I have been working with and on behalf of my constituent, Miriam Khan, whose mother was tragically murdered. The chief suspect, Miriam’s father, escaped justice by fleeing to Pakistan, where he lives to this day. The Pakistani authorities are aware of this case, and sadly there are many similar cases around the country. Can the Leader of the House secure a debate or at least a ministerial statement about the hope for an extradition agreement between this country and Pakistan?
There will be an opportunity on Tuesday to cross-question Foreign and Commonwealth Office Ministers about our relationship with Pakistan and extradition. In the meantime, I will raise the case with Ministers. I quite understand the distress of the hon. Gentleman’s constituent, Miriam Khan, and her anxiety to see that whoever committed this murder is brought to justice.
I would very much welcome such a debate to draw attention to the huge increase in the number of academies under this Government, from 203 in May 2010 to 801 in July this year, and the many more that are in the pipeline. Perhaps my hon. Friend would go to the Backbench Business Committee and put in a bid for such a debate.
Certain elements in our constitution are well represented in the Palace of Westminster with statues, portraits and stained-glass windows, but there is almost a total absence of memorials to progressive groups, such as the Chartists and the Tolpuddle martyrs, that did so much to shape all that is best in our modern democracy. Can we debate early-day motion 2067, which suggests that we represent, for a start, the sacrifice of the Newport Chartists of 1839, 20 of whom died in what they called “a noble cause”?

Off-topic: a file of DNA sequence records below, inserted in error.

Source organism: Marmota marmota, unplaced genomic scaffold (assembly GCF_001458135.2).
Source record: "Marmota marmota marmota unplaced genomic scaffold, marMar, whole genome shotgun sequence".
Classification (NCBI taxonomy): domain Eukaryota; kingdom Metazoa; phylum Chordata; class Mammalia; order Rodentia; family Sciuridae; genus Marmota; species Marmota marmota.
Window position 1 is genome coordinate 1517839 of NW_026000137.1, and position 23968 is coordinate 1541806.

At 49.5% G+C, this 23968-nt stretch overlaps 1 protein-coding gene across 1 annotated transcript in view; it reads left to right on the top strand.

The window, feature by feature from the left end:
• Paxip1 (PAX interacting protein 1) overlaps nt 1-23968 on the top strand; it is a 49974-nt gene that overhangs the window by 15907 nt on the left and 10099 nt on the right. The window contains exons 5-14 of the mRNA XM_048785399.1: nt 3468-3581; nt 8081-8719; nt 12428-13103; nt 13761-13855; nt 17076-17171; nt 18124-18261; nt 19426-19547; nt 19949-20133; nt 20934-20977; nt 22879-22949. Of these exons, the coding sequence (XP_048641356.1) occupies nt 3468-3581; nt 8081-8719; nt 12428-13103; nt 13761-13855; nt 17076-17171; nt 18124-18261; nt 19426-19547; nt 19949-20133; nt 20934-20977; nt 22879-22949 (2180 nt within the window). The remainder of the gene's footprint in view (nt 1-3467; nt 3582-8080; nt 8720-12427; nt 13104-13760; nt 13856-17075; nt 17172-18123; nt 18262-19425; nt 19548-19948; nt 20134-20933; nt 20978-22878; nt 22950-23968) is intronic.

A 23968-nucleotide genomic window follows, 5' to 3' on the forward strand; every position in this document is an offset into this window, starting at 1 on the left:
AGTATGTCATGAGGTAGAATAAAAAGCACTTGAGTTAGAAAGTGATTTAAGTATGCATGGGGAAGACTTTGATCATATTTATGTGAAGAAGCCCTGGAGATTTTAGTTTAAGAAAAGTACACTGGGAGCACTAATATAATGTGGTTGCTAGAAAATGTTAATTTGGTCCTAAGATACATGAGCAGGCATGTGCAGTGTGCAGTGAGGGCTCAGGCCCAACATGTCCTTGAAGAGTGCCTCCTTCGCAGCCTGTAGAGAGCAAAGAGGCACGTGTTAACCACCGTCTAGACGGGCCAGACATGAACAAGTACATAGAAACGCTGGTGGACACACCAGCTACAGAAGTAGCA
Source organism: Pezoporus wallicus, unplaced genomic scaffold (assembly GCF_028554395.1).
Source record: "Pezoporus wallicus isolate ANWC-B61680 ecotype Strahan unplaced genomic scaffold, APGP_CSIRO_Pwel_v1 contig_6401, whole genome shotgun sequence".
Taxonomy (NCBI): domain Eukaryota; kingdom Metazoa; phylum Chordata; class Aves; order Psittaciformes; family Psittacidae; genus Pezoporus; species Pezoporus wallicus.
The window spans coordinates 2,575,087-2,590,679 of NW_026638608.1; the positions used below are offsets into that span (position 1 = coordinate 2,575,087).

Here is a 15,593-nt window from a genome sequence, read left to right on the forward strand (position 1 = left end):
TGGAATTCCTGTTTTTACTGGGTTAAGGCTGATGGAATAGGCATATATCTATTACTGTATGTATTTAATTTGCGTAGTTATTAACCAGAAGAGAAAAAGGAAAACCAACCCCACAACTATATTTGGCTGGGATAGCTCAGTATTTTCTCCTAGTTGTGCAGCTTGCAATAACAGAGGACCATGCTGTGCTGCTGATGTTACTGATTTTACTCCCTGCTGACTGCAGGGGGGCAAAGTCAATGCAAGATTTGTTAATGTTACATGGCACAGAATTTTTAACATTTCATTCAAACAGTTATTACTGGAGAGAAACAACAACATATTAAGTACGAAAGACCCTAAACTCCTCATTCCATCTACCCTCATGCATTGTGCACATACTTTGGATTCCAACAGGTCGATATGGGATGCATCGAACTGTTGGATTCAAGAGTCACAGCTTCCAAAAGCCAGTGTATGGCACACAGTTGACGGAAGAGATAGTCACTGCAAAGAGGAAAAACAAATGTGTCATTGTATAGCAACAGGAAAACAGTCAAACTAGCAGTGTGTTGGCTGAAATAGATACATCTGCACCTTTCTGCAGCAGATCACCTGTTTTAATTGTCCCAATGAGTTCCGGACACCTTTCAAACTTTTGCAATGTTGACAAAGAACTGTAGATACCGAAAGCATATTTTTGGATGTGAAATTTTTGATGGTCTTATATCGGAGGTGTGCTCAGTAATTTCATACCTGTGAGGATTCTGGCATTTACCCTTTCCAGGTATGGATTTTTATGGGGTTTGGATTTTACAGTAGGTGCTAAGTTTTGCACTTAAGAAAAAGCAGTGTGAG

[That this House salutes the work of the Head of State; notes that the role of royalty is commemorated extensively throughout the Palace of Westminster; regrets that there are few, if any, portrayals of heroic work for democracy over recent centuries; believes that the work and sacrifices of Chartists, and many other progressive movements, should be honoured and celebrated by depictions of events in their proud histories.]
It is right that we have statues in the Palace of Westminster that remind us of our traditions and the roots of our democracy. I think that whether and where new statues are erected are matters for the House of Commons Commission. If the hon. Gentleman would like me to raise the issue on the Commission’s agenda, I would be happy so to do.